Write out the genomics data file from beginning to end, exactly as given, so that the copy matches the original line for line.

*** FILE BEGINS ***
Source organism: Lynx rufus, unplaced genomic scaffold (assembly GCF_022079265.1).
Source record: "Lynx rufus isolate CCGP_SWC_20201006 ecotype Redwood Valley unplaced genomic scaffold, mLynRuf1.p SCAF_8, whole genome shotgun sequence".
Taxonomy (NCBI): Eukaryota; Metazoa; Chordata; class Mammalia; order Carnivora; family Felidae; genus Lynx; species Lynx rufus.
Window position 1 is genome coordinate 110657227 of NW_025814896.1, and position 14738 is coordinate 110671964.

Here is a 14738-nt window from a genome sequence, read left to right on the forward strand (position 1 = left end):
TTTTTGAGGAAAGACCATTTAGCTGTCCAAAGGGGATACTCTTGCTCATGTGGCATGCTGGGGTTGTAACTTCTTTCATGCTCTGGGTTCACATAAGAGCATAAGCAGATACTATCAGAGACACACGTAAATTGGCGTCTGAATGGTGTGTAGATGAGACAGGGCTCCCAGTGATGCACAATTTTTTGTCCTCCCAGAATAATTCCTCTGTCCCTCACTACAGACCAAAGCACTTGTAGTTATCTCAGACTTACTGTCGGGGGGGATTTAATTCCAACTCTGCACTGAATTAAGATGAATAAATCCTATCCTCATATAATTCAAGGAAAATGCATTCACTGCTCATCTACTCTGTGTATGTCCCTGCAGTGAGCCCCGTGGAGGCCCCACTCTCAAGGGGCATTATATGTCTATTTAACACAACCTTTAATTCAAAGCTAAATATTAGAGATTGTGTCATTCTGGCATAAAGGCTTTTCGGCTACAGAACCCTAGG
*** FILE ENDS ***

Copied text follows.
Source organism: Lynx rufus, unplaced genomic scaffold (assembly GCF_022079265.1).
Source record: "Lynx rufus isolate CCGP_SWC_20201006 ecotype Redwood Valley unplaced genomic scaffold, mLynRuf1.p SCAF_8, whole genome shotgun sequence".
Taxonomy (NCBI): Eukaryota; Metazoa; Chordata; class Mammalia; order Carnivora; family Felidae; genus Lynx; species Lynx rufus.
Window position 1 is genome coordinate 110657227 of NW_025814896.1, and position 14738 is coordinate 110671964.

Here is a 14738-nt window from a genome sequence, read left to right on the forward strand (position 1 = left end):
TTTTTGAGGAAAGACCATTTAGCTGTCCAAAGGGGATACTCTTGCTCATGTGGCATGCTGGGGTTGTAACTTCTTTCATGCTCTGGGTTCACATAAGAGCATAAGCAGATACTATCAGAGACACACGTAAATTGGCGTCTGAATGGTGTGTAGATGAGACAGGGCTCCCAGTGATGCACAATTTTTTGTCCTCCCAGAATAATTCCTCTGTCCCTCACTACAGACCAAAGCACTTGTAGTTATCTCAGACTTACTGTCGGGGGGGATTTAATTCCAACTCTGCACTGAATTAAGATGAATAAATCCTATCCTCATATAATTCAAGGAAAATGCATTCACTGCTCATCTACTCTGTGTATGTCCCTGCAGTGAGCCCCGTGGAGGCCCCACTCTCAAGGGGCATTATATGTCTATTTAACACAACCTTTAATTCAAAGCTAAATATTAGAGATTGTGTCATTCTGGCATAAAGGCTTTTCGGCTACAGAACCCTAGG